Is time running out to save Afghanistan's imperilled media?
Director, Policy and Learning
Kabul’s historic Asmayee mountain - now known as ‘TV mountain’ - bears witness to the proliferation of TV and radio stations in the last decade. But freedoms won over recent years are fragile and in danger of being lost.
That future is avoidable, but it requires clear, focused strategic attention from the international community, a more concerted and united effort by the media of the country itself and a clear commitment from the Afghanistan government. None of these things exist at present.
Afghanistan is in transition, not only to self-government but to a new future. That future will be shaped by its leaders and much will depend on the political settlement that emerges in the wake of that transition.
But the country's future will also be determined by its people. It is the people of Afghanistan who will, through their vote, determine the next government of Afghanistan. It is the people of Afghanistan who will shape its future identity, society and economy. It is the people who, in large part, will decide individually and collectively whether factional tension is or is not resolved through violence.
If the media of Afghanistan continues to evolve as it has over the last decade, the people of Afghanistan will increasingly have access to independent, trusted information. They will have public platforms on which the issues that divide them can be aired, discussed and potentially negotiated.
A media that builds on the successes of recent years would be one where the distinct identities and cultures in society can be a source of celebration and pride, rather than one of conflict and division. Everyone, especially women, could have the opportunity to advance their position in society, culture and politics through the exercise of their voice.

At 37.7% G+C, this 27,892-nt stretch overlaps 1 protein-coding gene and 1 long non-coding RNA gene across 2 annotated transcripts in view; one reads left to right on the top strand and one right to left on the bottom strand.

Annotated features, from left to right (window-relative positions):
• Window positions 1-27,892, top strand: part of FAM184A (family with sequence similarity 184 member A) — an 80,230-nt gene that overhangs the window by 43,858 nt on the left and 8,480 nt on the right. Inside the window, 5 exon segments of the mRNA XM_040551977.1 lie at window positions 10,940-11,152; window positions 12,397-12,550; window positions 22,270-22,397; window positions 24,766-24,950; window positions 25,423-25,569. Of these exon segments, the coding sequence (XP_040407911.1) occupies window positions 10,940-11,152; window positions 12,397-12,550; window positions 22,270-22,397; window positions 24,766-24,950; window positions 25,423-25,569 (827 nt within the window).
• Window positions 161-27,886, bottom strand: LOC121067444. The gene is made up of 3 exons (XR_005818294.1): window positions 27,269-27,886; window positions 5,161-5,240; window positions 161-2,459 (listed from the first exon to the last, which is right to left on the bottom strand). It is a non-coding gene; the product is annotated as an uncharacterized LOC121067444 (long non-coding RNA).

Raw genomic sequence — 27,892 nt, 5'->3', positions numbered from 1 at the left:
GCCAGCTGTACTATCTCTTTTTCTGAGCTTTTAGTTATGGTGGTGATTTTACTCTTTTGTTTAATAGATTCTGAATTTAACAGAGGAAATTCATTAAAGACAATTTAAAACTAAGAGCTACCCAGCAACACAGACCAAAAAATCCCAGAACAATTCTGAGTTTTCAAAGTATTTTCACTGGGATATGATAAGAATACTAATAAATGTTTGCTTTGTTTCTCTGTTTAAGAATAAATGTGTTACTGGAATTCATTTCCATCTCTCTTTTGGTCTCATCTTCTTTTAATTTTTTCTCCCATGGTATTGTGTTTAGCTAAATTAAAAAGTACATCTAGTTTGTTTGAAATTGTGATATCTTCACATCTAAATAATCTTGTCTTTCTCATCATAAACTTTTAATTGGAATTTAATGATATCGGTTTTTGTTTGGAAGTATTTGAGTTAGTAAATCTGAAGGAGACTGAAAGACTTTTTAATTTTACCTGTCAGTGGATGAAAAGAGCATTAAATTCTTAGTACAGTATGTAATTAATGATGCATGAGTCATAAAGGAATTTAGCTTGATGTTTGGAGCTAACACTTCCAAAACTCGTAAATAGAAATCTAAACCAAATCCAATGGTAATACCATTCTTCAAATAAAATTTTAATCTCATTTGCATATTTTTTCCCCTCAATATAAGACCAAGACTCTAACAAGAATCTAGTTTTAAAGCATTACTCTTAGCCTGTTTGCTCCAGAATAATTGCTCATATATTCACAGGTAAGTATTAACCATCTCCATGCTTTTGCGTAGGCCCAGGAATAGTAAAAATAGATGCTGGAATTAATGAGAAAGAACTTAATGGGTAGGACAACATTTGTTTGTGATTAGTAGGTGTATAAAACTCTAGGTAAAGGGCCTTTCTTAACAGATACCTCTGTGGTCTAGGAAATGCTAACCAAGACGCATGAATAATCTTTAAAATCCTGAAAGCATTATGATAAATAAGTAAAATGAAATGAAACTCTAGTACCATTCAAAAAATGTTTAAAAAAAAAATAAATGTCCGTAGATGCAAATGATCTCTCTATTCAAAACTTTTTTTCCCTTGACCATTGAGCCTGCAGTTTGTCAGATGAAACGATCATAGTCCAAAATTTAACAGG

It is very difficult to see how, without such a media, the Afghan people will be able to carve a new national identity, developed through debate rather than conflict, and driven by themselves rather than international forces.
The prospects for such a media are diminishing fast. In the BBC Media Action policy briefing, The media of Afghanistan: the challenges of transition (launched in May in Kabul this year), we documented both the extent to which the independent media in the country was dependent on international funding and the fact that this funding appeared to be in rapid decline.
Partisan media, also referred to as 'warlord media', which exists to advance the interests of particular factional forces in society, appeared to be growing, becoming more influential, and getting more financial support from countries such as Iran. We reported the fears of many within the media, particularly women, that the freedoms that had been won over recent years were fragile and in danger of being lost.
The briefing generated a great deal of international attention. Over the past six months, BBC Media Action provided briefings to government ministers, ambassadors, generals, donors, think tanks, media and civil society organisations and many others in Afghanistan and around the world. All those we have talked to have agreed that the future of the media is extremely important to the country’s future but also insufficiently prioritised. As one ambassador put it, “We have developed careful strategies for every aspect of the transition, but we have not considered this one anything like enough.”
Despite this, very little has changed to improve support to the media in the six months since the briefing was launched. There is no mechanism within Afghanistan or internationally to ensure that this issue is considered or debated, and no organisation has an obvious mandate or responsibility to pull together those who might have a common interest in shaping such a strategy.
As our policy briefing explained, the future of the media is tied up with an extraordinary complex and difficult political environment and there are no simple solutions.
Nevertheless, the Afghan government, the international diplomatic community, the security community and the media itself arguably have a shared interest in seeing a media that ensures that Afghanistan's citizens have access to trusted information in forms that resonate with them, and platforms for free, responsible public debate.
For that to happen, all the key stakeholders need to come together to discuss how the future of the Afghan media sector can be secured.
The media of Afghanistan as it has developed over the last decade is a precious, fragile if imperfect achievement, the legacy of substantial international investment. A successful transition in this country depends on that achievement serving as a foundation stone for the future.
Instead, it seems that the most likely legacy now will be a set of neglected and weed-riven ruins.